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Walz announces new affordable child care funding

Minnesota often tops lists for most expensive child care in the U.S. Areas outside the Twin Cities metro lost more than 20,000 child care slots between 2000 and 2020.

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Breyer Hoechst, from left, teacher Brittany Steinkraus, Bridger Martinez, Aubrie Klinker, and Harriet Choi during snack break Dec. 14, 2021, at Little Mariners Daycare and Preschool.
Steve Kuchera / File / Duluth News Tribune
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ST. PAUL — Gov. Tim Walz has announced funding for day care facilities across Minnesota in a round of grants aimed at increasing access to affordable child care in a state where services are among the most expensive in the U.S.

The Minnesota Department of Employment and Economic Development is awarding nearly $2.5 million in grants to 17 child care-providing organizations in Minnesota. The funds are intended for projects including new child care facilities, training, licensing and partnerships with local employers, the Walz administration said in a news release Thursday.

“In every community across the state, we hear from families and small businesses that increasing access to affordable child care is the best way to support our workforce, grow our economy, and foster economic prosperity,” Walz said in a statement. “These grants reach communities across our state to help increase child care access and ensure families and our youngest Minnesotans receive the care and early education they deserve.”

The average cost of child care for infants in Minnesota is about $16,087 per year, or $1,341 per month, according to a 2019 report from the Economic Policy Institute. Minnesota ranked fourth highest in the U.S. that year, and has typically topped national lists of states for expensive child care.

The Center of Rural Policy and Development found the number of day care openings in Greater Minnesota dropped by around 20,000 between 2000 and 2020, a trend largely driven by the decline of family-based child care.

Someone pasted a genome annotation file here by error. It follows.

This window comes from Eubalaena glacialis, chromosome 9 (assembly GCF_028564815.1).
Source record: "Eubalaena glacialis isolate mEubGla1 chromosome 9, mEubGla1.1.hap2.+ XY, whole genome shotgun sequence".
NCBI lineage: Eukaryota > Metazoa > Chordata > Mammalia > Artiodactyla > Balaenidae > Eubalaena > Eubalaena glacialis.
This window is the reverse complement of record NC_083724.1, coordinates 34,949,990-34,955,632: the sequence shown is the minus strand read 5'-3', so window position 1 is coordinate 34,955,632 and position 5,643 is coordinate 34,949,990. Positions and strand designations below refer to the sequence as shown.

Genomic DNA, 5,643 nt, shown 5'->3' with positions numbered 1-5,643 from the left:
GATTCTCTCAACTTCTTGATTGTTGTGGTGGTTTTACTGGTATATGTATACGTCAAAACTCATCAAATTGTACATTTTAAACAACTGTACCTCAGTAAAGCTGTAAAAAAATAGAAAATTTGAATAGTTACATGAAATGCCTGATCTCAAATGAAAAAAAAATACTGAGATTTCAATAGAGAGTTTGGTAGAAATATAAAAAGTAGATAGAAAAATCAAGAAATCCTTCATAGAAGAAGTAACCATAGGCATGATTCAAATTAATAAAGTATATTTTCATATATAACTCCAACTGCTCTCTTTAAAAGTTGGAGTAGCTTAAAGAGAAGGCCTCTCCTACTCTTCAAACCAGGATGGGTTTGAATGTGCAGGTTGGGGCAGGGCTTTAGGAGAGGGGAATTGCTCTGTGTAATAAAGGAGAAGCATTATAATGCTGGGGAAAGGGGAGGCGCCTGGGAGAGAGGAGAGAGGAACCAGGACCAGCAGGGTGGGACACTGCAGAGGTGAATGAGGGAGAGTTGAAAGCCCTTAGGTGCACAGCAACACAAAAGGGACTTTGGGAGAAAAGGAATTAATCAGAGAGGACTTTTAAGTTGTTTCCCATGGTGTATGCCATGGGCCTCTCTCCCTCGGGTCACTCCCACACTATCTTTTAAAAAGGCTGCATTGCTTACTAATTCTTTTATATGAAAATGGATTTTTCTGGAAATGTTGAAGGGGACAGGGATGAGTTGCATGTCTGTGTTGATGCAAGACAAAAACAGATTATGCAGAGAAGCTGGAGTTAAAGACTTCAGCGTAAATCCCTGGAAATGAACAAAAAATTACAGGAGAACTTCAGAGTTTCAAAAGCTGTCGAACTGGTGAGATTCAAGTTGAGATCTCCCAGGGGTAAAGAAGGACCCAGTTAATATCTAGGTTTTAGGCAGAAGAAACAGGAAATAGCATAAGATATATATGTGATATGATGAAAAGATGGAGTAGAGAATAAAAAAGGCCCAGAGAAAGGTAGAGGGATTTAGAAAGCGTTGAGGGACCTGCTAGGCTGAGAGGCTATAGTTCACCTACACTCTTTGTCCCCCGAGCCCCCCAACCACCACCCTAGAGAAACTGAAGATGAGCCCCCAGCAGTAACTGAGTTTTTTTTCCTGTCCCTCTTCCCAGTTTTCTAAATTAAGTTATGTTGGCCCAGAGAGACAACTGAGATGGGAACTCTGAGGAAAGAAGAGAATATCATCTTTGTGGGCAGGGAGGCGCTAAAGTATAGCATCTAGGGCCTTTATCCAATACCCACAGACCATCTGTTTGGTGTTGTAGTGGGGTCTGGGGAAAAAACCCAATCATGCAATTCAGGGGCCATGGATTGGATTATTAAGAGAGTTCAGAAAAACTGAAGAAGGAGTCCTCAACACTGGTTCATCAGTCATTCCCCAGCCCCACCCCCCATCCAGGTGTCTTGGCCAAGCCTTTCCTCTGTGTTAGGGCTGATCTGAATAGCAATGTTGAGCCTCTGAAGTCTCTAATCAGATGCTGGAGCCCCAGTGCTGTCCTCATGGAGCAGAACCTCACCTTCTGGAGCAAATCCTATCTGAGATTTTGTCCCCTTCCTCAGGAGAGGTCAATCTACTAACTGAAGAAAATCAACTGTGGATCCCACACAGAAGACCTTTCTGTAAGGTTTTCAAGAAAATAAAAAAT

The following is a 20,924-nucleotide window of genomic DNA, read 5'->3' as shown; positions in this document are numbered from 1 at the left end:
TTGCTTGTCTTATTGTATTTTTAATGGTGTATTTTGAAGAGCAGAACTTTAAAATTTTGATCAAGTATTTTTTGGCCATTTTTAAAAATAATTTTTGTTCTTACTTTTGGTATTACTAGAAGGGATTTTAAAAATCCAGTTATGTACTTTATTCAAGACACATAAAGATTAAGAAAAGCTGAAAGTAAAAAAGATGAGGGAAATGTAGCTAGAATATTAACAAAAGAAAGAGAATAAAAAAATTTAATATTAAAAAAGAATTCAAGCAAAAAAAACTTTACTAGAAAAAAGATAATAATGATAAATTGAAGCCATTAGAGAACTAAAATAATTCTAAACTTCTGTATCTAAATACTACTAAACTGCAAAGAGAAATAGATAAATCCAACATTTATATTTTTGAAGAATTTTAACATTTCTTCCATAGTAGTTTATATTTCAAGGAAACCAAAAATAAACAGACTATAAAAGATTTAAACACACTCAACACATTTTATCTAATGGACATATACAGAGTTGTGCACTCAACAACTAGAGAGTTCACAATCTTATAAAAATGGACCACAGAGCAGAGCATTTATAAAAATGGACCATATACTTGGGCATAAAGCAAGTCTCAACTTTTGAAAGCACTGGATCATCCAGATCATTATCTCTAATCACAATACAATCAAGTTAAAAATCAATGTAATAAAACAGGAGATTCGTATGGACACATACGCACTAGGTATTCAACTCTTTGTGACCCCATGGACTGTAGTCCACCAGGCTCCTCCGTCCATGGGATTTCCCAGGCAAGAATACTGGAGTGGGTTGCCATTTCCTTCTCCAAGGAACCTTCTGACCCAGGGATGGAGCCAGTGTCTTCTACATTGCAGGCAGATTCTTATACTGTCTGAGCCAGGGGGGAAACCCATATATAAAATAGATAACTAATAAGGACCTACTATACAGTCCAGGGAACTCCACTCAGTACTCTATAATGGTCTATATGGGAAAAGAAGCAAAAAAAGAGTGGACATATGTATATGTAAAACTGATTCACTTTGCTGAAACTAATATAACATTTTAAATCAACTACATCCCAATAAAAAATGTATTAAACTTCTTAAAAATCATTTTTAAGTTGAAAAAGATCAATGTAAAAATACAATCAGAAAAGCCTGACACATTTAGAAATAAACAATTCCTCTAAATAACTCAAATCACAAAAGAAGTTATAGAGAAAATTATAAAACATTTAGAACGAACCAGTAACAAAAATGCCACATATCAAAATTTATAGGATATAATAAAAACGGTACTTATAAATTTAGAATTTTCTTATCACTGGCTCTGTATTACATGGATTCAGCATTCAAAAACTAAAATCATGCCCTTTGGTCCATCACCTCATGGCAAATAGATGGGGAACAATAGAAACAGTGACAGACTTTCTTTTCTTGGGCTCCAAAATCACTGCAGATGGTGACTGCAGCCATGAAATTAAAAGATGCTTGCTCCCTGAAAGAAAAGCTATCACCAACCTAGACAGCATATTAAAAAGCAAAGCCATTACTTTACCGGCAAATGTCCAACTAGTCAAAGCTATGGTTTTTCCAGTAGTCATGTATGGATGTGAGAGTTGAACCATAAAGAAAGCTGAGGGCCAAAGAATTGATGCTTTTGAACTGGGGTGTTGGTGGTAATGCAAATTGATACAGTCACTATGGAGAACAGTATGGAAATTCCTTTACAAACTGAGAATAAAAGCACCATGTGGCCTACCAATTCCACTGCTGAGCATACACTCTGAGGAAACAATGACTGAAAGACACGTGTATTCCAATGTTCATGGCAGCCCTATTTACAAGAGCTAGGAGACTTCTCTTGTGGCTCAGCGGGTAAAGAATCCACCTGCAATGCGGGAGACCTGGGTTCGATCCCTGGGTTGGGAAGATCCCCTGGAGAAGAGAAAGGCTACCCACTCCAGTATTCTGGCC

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State officials said they gave priority to communities with child care provider shortages. Those shortages could include disparities in access to affordable child care in rural and low-income areas, as well as people of color and people with disabilities.

DEED Commissioner Steve Grove said lack of quality child care can hurt workforce growth, and that growing available slots for child care is a key part of the administration’s economic strategy. Staffing issues have plagued employers in Minnesota and across the U.S. since COVID-19 shut down much of the economy in spring 2020.

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Ahead of the 2022 legislative session, Walz and Lt. Gov. Peggy Flanagan proposed a $5 billion boost to child care, schools and family leave programs. Democrats in the Legislature said at the time that their priorities aligned with the governor, though the expansive proposal never gained any momentum in the Legislature. With Democrats now in complete control of state government, there could be movement on child care legislation when lawmakers reconvene in January.

Since 2017, Minnesota's economic development agency has awarded more than $4 million to create over 9,000 new openings for child care across the state, according to the governor’s office.

Award recipients in Thursday’s round of grants include:

  • Cook County and Grand Marais EDA, $180,000.
  • Duluth Area Family YMCA, $150,000.
  • Greater Bemidji, Inc., $200,000.
  • Jasmin Child Care and Preschool, Moorhead, $120,000.
  • Kandiyohi County and City of Willmar, $200,000.
  • Nobles County Community Service Agency, Worthington, $150,000.
  • Northland Foundation, Duluth, $250,000.
  • Northwest Minnesota Foundation, Bemidji, $50,000.
  • Otter Tail County, Fergus Falls, $160,000.
Alex Derosier covers Minnesota breaking news and state government for Forum News Service.
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